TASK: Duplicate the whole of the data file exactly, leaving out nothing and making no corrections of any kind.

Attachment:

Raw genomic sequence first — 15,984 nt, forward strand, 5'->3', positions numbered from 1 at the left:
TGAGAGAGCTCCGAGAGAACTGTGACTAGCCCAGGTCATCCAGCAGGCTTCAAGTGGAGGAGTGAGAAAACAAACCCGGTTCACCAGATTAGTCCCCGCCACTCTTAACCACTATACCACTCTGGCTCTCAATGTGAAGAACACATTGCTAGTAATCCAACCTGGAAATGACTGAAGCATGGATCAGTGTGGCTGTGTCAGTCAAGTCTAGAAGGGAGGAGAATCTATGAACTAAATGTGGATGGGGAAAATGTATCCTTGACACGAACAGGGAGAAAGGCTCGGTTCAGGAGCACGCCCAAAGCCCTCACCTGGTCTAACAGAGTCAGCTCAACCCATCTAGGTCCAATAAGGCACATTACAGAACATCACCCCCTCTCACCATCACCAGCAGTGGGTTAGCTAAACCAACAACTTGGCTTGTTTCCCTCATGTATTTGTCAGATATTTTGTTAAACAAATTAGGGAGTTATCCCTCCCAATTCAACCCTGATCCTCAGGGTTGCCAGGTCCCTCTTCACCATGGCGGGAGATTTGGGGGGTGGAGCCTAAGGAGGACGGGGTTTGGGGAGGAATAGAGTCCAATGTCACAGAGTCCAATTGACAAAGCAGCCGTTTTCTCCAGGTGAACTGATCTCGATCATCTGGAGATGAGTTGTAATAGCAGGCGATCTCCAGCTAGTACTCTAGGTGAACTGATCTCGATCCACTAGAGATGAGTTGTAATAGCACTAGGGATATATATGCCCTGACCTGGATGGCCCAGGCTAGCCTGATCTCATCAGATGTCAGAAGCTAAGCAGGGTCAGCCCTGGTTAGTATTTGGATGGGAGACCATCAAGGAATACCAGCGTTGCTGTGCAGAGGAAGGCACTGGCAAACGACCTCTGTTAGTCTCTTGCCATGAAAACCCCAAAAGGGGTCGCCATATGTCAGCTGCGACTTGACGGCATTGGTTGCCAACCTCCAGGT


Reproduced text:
Raw genomic sequence first — 15,984 nt, forward strand, 5'->3', positions numbered from 1 at the left:
TGAGAGAGCTCCGAGAGAACTGTGACTAGCCCAGGTCATCCAGCAGGCTTCAAGTGGAGGAGTGAGAAAACAAACCCGGTTCACCAGATTAGTCCCCGCCACTCTTAACCACTATACCACTCTGGCTCTCAATGTGAAGAACACATTGCTAGTAATCCAACCTGGAAATGACTGAAGCATGGATCAGTGTGGCTGTGTCAGTCAAGTCTAGAAGGGAGGAGAATCTATGAACTAAATGTGGATGGGGAAAATGTATCCTTGACACGAACAGGGAGAAAGGCTCGGTTCAGGAGCACGCCCAAAGCCCTCACCTGGTCTAACAGAGTCAGCTCAACCCATCTAGGTCCAATAAGGCACATTACAGAACATCACCCCCTCTCACCATCACCAGCAGTGGGTTAGCTAAACCAACAACTTGGCTTGTTTCCCTCATGTATTTGTCAGATATTTTGTTAAACAAATTAGGGAGTTATCCCTCCCAATTCAACCCTGATCCTCAGGGTTGCCAGGTCCCTCTTCACCATGGCGGGAGATTTGGGGGGTGGAGCCTAAGGAGGACGGGGTTTGGGGAGGAATAGAGTCCAATGTCACAGAGTCCAATTGACAAAGCAGCCGTTTTCTCCAGGTGAACTGATCTCGATCATCTGGAGATGAGTTGTAATAGCAGGCGATCTCCAGCTAGTACTCTAGGTGAACTGATCTCGATCCACTAGAGATGAGTTGTAATAGCACTAGGGATATATATGCCCTGACCTGGATGGCCCAGGCTAGCCTGATCTCATCAGATGTCAGAAGCTAAGCAGGGTCAGCCCTGGTTAGTATTTGGATGGGAGACCATCAAGGAATACCAGCGTTGCTGTGCAGAGGAAGGCACTGGCAAACGACCTCTGTTAGTCTCTTGCCATGAAAACCCCAAAAGGGGTCGCCATATGTCAGCTGCGACTTGACGGCATTGGTTGCCAACCTCCAGGT